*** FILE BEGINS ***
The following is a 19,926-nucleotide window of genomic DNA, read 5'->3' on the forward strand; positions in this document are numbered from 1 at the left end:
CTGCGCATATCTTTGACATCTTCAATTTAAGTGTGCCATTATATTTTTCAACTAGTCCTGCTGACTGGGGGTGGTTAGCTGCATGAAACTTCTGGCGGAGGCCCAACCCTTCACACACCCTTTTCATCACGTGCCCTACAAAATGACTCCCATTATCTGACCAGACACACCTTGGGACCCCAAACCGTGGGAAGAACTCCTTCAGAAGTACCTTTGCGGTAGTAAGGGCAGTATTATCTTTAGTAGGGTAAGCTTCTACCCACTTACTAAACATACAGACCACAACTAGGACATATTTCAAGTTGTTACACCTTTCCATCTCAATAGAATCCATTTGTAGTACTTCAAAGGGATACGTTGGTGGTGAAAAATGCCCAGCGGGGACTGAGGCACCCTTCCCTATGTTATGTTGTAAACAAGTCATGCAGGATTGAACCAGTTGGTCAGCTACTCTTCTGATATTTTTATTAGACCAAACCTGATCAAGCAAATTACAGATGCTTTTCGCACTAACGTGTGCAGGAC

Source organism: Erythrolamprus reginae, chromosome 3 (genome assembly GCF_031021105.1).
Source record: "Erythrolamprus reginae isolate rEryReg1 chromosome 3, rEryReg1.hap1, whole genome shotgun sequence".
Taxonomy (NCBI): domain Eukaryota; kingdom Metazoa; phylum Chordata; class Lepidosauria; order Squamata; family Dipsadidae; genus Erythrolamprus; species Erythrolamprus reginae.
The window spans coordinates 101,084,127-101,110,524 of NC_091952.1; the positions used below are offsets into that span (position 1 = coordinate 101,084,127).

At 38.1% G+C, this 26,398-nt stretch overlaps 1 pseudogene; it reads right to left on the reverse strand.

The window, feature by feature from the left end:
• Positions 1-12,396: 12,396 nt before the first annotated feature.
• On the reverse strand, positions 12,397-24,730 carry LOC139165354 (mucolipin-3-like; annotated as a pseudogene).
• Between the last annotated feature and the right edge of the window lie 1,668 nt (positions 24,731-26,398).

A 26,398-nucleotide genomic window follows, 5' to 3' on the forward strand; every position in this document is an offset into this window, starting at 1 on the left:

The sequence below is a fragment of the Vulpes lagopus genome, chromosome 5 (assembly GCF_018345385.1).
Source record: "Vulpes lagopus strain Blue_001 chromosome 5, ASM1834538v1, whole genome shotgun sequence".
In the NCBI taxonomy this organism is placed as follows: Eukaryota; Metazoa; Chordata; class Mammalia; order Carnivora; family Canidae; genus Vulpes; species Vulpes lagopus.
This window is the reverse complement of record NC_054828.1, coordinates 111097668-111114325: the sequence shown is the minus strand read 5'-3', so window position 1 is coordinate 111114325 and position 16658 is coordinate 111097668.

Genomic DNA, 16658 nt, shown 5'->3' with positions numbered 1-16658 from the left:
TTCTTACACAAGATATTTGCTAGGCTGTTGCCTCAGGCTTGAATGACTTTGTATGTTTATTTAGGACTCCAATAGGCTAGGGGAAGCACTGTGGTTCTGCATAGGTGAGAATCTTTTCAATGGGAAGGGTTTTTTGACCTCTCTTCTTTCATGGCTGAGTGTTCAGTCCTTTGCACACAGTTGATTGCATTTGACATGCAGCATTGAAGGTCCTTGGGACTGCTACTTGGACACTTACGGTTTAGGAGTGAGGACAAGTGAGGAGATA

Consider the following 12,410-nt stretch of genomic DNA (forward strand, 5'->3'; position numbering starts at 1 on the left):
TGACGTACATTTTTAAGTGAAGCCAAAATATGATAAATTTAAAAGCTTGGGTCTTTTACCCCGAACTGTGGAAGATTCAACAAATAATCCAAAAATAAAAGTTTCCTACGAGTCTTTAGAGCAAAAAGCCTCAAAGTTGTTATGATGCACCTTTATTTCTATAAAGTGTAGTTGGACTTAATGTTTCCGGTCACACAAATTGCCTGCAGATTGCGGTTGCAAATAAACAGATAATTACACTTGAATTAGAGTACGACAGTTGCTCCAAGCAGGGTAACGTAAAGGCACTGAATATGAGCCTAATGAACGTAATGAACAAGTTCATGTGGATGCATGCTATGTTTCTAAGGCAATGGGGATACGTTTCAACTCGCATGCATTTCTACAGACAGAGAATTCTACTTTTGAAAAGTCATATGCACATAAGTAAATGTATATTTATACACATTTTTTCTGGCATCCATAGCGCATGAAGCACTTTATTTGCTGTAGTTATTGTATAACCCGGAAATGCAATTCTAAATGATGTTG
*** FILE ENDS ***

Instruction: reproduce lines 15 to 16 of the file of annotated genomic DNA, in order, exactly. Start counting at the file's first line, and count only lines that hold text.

In the NCBI taxonomy this organism is placed as follows: Eukaryota; Metazoa; Chordata; class Mammalia; order Carnivora; family Canidae; genus Vulpes; species Vulpes lagopus.
This window is the reverse complement of record NC_054828.1, coordinates 111097668-111114325: the sequence shown is the minus strand read 5'-3', so window position 1 is coordinate 111114325 and position 16658 is coordinate 111097668.